Survey reporting isn’t a prescribed formula. You need a way to present your findings in a meaningful way that caters to the audience at hand. To do so, many marketers create a presentation and a report.

A presentation can provide need-to-know insights in a quick, informative way. Meanwhile, a report can provide a deep-dive of statistics, methodology, and executable actions. In this article, we’ll give you some tips to create both a presentation and a report.

How to create a survey presentation

Your survey presentation should deliver need-to-know information in an engaging and informative way. Think of your presentation as the CliffsNotes version of your report. To accomplish this, here are some tips: 

Start with a headline

After conducting a survey, it’s easy to get wrapped up in data sets and percentages. However, the purpose of survey reporting via a presentation is to get to the point, fast. 

What’s the most important piece of information you want people to know about your survey findings? That’s where you start. Now, trim that statement down into a newspaper-like headline so it’s short and succinct.

You may have several headline-worthy points to make, and that’s OK, just prioritize them. Each headline represents its own slide, which you’ll add data and visuals to.

Present insights, not data

People listening to your presentation are less interested in statistics and more interested in what the statistics mean.

Let’s say, for example, a Customer Satisfaction Score (CSAT) survey shows 72% of customers love the new coat your company created, but supporting data shows customers also think it’s overpriced compared to similar coats on the market. You investigate pricing and see most comparable products are $10 less than yours, but your coat keeps customers warmer in lower temperatures.

Rather than presenting the statistics and research data, focus on the insight instead. In this case, your presentation explains a new marketing initiative that focuses on the coat’s ability to keep customers warmer, which differentiates it from competitors and justifies the additional cost to customers. That’s the insight that stemmed from the survey results.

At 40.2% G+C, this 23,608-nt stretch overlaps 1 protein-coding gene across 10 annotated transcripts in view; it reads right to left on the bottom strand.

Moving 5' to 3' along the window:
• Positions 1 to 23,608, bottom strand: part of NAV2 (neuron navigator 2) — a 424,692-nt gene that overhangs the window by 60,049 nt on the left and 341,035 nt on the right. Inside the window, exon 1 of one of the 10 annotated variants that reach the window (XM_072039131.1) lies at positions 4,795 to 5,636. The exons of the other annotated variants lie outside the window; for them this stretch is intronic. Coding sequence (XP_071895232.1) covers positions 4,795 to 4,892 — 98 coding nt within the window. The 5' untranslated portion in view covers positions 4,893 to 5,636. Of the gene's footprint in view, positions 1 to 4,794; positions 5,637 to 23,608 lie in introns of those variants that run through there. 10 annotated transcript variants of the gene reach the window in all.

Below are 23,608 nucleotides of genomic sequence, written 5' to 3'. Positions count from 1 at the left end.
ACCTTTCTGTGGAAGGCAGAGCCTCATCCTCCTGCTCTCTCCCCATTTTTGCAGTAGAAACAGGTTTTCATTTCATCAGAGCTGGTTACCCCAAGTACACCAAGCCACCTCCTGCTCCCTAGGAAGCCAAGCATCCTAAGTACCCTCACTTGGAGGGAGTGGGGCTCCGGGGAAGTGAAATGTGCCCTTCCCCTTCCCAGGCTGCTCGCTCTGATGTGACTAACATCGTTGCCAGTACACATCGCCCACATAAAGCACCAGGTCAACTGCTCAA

You can use supporting data, but the punchline should be the action resulting from the data.

Get visual

While insights are the main course of the meal, data are still an important side dish.

A presentation full of numbers and charts is a snoozefest, so share the insight and provide supporting data visually. Yes, a bar graph is technically visual, but consider taking it up a notch by adding motion to your graphs and charts. Maybe each bar rises as you talk about it, for example.

You can also use product images, infographics, memes, short videos—you name it. If you’re using a survey tool like GetFeedback, the survey results are presented with visuals, like the one below, so you can easily borrow them for your presentation.

survey reporting

Keep it short

Informative yet quick—that’s solid survey reporting. Presentations help showcase results but remember to focus on the most important insights and takeaways. Your report will provide more in-depth information.

Tips to create a survey report

For the most effective survey reporting, you need to present your findings in a more official, detailed way. Your colleagues will reference the report after your presentation to get a better handle on data collected, methodology, and resulting actions. Here are some tips to create a must-read report: